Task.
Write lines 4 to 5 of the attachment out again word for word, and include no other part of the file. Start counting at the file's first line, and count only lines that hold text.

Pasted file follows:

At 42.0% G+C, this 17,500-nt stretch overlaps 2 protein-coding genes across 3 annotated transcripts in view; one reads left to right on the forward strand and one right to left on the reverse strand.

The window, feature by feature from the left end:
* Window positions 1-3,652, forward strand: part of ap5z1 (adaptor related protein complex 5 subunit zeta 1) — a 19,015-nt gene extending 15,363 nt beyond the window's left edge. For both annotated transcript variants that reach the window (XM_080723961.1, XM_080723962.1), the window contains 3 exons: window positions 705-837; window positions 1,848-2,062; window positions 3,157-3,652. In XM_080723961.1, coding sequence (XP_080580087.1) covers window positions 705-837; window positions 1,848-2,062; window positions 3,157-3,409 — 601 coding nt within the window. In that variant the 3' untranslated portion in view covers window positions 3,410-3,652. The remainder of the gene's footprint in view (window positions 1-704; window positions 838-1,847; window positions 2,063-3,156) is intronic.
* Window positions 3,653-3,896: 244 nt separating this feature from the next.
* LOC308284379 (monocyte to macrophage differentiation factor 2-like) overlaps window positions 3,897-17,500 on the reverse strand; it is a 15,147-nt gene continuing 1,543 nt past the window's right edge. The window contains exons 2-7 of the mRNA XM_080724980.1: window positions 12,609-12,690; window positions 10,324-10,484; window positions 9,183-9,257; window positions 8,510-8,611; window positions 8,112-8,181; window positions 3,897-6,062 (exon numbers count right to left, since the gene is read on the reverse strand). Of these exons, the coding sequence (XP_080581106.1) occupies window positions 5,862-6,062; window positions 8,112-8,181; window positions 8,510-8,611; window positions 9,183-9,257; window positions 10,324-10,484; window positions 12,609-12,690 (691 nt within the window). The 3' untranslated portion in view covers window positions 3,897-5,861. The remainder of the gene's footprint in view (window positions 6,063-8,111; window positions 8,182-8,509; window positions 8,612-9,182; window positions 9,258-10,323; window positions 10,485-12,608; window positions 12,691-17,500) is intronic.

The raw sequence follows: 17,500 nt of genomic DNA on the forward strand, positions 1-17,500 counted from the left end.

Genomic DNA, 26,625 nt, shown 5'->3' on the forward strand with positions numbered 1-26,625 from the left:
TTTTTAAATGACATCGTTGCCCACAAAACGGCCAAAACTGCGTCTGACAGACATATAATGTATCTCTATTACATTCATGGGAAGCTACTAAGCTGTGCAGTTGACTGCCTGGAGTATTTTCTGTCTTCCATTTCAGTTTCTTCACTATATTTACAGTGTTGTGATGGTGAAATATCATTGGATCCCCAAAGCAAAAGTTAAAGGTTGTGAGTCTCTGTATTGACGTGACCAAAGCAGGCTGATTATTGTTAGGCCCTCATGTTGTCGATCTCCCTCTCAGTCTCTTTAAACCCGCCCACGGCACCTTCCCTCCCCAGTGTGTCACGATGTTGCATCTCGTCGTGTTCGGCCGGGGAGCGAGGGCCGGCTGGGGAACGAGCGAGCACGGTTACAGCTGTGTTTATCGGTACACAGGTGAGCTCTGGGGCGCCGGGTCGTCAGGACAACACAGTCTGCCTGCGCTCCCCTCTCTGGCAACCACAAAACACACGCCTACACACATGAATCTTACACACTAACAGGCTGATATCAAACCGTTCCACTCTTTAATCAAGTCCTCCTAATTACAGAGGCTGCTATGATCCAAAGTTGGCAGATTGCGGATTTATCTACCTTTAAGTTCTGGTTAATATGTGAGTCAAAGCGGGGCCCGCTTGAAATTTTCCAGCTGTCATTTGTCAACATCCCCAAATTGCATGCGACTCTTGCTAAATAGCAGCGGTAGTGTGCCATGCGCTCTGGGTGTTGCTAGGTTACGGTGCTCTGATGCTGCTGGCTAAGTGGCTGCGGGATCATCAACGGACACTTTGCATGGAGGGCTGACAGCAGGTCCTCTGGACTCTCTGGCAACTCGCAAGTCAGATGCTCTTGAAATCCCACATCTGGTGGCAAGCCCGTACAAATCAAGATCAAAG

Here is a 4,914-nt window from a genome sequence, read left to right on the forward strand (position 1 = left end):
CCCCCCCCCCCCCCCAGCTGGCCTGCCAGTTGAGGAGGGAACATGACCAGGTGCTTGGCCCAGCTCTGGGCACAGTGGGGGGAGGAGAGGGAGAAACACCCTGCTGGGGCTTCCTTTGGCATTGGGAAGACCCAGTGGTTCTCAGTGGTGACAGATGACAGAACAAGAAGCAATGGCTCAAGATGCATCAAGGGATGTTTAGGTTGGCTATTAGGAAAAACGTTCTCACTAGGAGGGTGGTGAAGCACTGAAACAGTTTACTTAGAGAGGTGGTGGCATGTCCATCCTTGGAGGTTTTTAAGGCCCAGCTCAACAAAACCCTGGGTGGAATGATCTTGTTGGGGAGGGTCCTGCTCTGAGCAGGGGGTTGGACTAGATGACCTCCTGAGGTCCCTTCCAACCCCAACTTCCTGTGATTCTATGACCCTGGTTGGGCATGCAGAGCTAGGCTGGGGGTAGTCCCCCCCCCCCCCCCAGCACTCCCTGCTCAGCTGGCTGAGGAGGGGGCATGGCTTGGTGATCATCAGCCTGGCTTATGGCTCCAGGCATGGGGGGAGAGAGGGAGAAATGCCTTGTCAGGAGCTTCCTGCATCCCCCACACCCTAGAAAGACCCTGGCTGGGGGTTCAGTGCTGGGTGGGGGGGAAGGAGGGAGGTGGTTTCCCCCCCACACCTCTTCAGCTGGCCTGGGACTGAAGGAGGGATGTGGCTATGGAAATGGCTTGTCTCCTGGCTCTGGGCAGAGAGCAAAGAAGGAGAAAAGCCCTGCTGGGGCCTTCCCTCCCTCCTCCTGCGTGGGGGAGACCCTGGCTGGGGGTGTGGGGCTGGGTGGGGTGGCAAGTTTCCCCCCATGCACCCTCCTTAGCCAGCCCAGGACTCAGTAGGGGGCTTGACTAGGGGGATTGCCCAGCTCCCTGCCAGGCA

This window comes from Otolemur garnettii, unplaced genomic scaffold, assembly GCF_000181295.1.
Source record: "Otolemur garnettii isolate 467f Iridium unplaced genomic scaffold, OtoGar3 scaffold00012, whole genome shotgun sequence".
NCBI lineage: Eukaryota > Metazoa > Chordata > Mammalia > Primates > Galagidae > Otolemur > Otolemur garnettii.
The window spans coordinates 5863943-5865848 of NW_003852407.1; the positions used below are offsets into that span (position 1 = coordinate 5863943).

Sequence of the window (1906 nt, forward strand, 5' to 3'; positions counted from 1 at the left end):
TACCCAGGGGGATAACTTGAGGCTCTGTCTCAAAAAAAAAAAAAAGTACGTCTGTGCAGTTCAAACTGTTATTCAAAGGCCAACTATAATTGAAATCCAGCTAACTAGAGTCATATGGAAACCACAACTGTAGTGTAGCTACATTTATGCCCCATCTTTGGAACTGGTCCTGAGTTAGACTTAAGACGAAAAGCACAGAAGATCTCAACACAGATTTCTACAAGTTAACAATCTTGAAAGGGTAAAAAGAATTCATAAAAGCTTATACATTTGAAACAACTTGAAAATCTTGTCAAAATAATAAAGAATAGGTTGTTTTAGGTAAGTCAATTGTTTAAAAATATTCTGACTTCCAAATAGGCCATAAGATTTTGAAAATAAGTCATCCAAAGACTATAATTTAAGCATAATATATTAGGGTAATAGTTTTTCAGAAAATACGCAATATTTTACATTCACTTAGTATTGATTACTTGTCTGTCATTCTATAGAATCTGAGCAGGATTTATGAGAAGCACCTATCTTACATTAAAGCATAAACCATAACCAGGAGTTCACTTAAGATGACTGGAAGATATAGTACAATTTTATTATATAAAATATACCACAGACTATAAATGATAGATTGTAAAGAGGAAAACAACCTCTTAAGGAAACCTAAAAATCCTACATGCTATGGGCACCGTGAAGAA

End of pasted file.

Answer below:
* Window positions 3,653-3,896: 244 nt separating this feature from the next.
* LOC308284379 (monocyte to macrophage differentiation factor 2-like) overlaps window positions 3,897-17,500 on the reverse strand; it is a 15,147-nt gene continuing 1,543 nt past the window's right edge. The window contains exons 2-7 of the mRNA XM_080724980.1: window positions 12,609-12,690; window positions 10,324-10,484; window positions 9,183-9,257; window positions 8,510-8,611; window positions 8,112-8,181; window positions 3,897-6,062 (exon numbers count right to left, since the gene is read on the reverse strand). Of these exons, the coding sequence (XP_080581106.1) occupies window positions 5,862-6,062; window positions 8,112-8,181; window positions 8,510-8,611; window positions 9,183-9,257; window positions 10,324-10,484; window positions 12,609-12,690 (691 nt within the window). The 3' untranslated portion in view covers window positions 3,897-5,861. The remainder of the gene's footprint in view (window positions 6,063-8,111; window positions 8,182-8,509; window positions 8,612-9,182; window positions 9,258-10,323; window positions 10,485-12,608; window positions 12,691-17,500) is intronic.